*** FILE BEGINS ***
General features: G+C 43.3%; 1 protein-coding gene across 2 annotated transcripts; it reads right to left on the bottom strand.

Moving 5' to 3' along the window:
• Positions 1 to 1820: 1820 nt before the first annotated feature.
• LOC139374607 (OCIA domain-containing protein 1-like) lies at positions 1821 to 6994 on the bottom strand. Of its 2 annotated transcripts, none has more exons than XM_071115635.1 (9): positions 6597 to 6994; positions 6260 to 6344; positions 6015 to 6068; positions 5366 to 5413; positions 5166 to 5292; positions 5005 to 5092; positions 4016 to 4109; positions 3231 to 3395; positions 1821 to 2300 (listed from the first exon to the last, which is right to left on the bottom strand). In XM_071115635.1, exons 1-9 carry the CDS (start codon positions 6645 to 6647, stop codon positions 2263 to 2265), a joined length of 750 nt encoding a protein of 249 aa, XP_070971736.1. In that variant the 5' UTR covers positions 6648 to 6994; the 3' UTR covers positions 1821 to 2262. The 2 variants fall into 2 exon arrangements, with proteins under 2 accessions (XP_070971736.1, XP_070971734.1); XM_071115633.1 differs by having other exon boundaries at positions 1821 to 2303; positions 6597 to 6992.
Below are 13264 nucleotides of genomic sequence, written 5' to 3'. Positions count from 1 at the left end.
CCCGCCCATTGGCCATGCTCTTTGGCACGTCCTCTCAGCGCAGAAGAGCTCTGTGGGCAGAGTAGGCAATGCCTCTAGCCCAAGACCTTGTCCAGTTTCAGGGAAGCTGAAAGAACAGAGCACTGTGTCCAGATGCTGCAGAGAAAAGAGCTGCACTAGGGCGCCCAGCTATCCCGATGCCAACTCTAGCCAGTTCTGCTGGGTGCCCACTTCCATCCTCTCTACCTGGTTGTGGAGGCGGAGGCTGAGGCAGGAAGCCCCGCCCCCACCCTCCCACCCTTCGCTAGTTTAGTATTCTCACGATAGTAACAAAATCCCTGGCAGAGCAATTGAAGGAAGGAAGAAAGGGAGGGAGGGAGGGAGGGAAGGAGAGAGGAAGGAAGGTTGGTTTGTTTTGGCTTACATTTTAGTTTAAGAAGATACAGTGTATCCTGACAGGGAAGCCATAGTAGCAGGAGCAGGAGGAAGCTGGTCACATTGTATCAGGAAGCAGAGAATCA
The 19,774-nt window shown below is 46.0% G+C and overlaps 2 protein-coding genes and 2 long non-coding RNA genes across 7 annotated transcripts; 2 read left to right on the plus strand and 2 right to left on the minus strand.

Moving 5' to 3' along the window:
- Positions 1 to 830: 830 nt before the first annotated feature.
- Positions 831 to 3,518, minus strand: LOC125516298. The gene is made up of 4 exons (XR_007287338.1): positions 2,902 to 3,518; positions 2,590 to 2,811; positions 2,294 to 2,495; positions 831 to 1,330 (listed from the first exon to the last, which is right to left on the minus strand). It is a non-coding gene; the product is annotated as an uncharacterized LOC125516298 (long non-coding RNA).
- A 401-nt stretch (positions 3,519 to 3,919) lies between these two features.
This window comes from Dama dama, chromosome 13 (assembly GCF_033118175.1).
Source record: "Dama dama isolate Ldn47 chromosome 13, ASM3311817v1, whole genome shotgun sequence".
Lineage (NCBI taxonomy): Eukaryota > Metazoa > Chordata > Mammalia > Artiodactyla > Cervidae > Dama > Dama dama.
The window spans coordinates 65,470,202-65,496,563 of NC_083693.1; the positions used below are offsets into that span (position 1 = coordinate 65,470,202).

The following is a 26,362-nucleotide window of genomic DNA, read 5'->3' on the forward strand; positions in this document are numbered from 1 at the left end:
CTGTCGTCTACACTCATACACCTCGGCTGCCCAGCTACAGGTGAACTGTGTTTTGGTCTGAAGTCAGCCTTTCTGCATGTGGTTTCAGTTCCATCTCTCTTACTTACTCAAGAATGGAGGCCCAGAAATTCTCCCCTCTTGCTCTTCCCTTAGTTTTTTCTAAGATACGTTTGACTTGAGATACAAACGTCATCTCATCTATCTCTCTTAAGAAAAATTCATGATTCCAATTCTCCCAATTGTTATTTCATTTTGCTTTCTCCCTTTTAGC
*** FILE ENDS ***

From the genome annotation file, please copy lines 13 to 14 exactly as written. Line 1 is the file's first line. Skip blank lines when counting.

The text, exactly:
Source record: "Dama dama isolate Ldn47 chromosome 13, ASM3311817v1, whole genome shotgun sequence".
Lineage (NCBI taxonomy): Eukaryota > Metazoa > Chordata > Mammalia > Artiodactyla > Cervidae > Dama > Dama dama.